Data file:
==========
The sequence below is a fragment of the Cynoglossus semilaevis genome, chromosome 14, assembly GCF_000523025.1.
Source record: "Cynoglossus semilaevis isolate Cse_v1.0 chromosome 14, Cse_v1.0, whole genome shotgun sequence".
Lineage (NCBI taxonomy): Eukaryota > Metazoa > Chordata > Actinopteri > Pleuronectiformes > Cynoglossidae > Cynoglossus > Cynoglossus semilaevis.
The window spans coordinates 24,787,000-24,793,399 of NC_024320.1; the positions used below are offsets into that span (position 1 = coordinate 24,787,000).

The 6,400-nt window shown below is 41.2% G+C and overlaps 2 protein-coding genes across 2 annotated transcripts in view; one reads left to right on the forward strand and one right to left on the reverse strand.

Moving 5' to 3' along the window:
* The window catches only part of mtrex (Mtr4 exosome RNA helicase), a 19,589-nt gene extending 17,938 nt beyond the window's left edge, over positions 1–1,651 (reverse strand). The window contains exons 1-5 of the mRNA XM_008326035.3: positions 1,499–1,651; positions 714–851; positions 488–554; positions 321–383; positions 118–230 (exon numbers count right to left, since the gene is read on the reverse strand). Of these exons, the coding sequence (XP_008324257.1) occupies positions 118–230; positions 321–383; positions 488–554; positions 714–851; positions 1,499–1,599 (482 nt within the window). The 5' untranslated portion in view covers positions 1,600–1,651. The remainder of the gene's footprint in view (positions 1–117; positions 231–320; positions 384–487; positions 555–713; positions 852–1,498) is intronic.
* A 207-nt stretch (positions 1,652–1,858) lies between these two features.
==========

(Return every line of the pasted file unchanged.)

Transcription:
The sequence below is a fragment of the Cynoglossus semilaevis genome, chromosome 14, assembly GCF_000523025.1.
Source record: "Cynoglossus semilaevis isolate Cse_v1.0 chromosome 14, Cse_v1.0, whole genome shotgun sequence".
Lineage (NCBI taxonomy): Eukaryota > Metazoa > Chordata > Actinopteri > Pleuronectiformes > Cynoglossidae > Cynoglossus > Cynoglossus semilaevis.
The window spans coordinates 24,787,000-24,793,399 of NC_024320.1; the positions used below are offsets into that span (position 1 = coordinate 24,787,000).

The 6,400-nt window shown below is 41.2% G+C and overlaps 2 protein-coding genes across 2 annotated transcripts in view; one reads left to right on the forward strand and one right to left on the reverse strand.

Moving 5' to 3' along the window:
* The window catches only part of mtrex (Mtr4 exosome RNA helicase), a 19,589-nt gene extending 17,938 nt beyond the window's left edge, over positions 1–1,651 (reverse strand). The window contains exons 1-5 of the mRNA XM_008326035.3: positions 1,499–1,651; positions 714–851; positions 488–554; positions 321–383; positions 118–230 (exon numbers count right to left, since the gene is read on the reverse strand). Of these exons, the coding sequence (XP_008324257.1) occupies positions 118–230; positions 321–383; positions 488–554; positions 714–851; positions 1,499–1,599 (482 nt within the window). The 5' untranslated portion in view covers positions 1,600–1,651. The remainder of the gene's footprint in view (positions 1–117; positions 231–320; positions 384–487; positions 555–713; positions 852–1,498) is intronic.
* A 207-nt stretch (positions 1,652–1,858) lies between these two features.